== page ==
The collapse of the USSR left the room to liberalism to conquer every part of the planet, even in the few remaining communist countries.
Liberalism has a long history, and not arguing with historians or economist, we can consider its modern history starting with the first industrial revolution in the mid-18th century.
Series of innovations accelerated the production of (new) goods and services, making them more affordable to a wider spectrum of the society, thus feeling more basic needs, improving the social well-being, but at a price of rising inequalities. Nevertheless, until recently, there were a consensus among those having a say, to consider the cost/benefits ratio mostly favorable for the society.
As long as discontentment was limited to the working class, to those anyway not having access to the social status goods, not having a political voice, the model could evolve and prosper. But things started to crackle when environmental and social costs began to outweigh the benefits of increased GDP (Constanza et al. 2015).
A minority of people, well socialized, complying with all the clauses of the tacit social contract, wondered if the counterparts were respected. Do they have access to their basic needs, do they reach their expected social status? What is the social cost to satisfy the needs of happy few? What role do the companies play in this productivist and extractivist model?
From these questions, started to emerge the notion of corporate responsibilities. To which, one of the most renown and listened economist of the time, the Nobel price-winning Milton Friedman, clearly answered in 1970: “There is one and only one social responsibility of business to use it resources and engage in activities designed to increase its profits so long as it stays within the rules of the game, which is to say, engages in open and free competition without deception or fraud” (Friedman, Ny Times, 13 Sept. 1970)[i].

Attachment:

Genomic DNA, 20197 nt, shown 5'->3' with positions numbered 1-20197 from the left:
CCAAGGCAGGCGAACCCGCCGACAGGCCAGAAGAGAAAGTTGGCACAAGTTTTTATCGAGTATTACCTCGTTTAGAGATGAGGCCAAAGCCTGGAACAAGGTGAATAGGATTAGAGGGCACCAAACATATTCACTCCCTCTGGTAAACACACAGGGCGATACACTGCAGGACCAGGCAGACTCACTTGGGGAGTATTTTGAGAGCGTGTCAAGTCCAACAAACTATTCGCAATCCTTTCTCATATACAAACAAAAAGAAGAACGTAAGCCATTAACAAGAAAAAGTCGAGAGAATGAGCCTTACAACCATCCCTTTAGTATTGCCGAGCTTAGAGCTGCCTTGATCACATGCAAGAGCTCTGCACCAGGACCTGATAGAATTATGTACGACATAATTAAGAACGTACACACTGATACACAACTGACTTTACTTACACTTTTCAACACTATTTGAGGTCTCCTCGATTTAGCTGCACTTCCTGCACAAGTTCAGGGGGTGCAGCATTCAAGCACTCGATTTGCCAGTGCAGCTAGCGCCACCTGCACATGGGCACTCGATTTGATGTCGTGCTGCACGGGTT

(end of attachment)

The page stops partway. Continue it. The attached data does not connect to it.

While the business community listened carefully to this oracle, some other business actors, so called social entrepreneurs considered the corporates have much more responsibilities than making profit, they aim at providing the social foundations for more social justice.
According to another Nobel prize-winning, Muhammad Yunus, a Bengalese economist, social businesses are economically viable. They differentiate from standard businesses as they are aiming at solving a social problem by using business methods (Yunus, 2010)[ii]. Even if all businesses cannot be social, they should nevertheless follow basic principles of responsibility such as respecting life, making the planet safer, respecting laws, and supporting well-being for consumer or employees.
Social business is not antinomic to making profits, on the opposite “the dual mission of social and economic value creation acts as an essential criterion to delineate social entrepreneurship from other related phenomena” ( Saebi et al, 2019) [iii]. But profits made should be re-invested in the cause, as making profit out of a social problem is not morally acceptable; like having to choose between profit or social problem solving in hard times; and because, from a systemic standpoint, one need to ensure social businesses are true alternatives to standard businesses or charities and encourage new ways of thinking.
For some years now, conceptual tools are made available openly to develop new ways of thinking and “think out-of-the-box.”
To start with, Social Entrepreneur must make sure they have embraced the whole complexity of the problem they want to tackle and avoid the “blind men and the elephant effect,” a parable about a range of truths and mistakes. the need for communication and the need for respect for different perspectives (Meadows, Donella H, 2008)[iv].
To do so, they can use the System Thinking approach and its tools to capture the different components of the system they are willing to change, their interactions, the cause and effects, and the feedback loops. Such an approach helps avoiding worsening a situation when genuinely wanting to solve a problem like destroying biodiversity by replanting trees.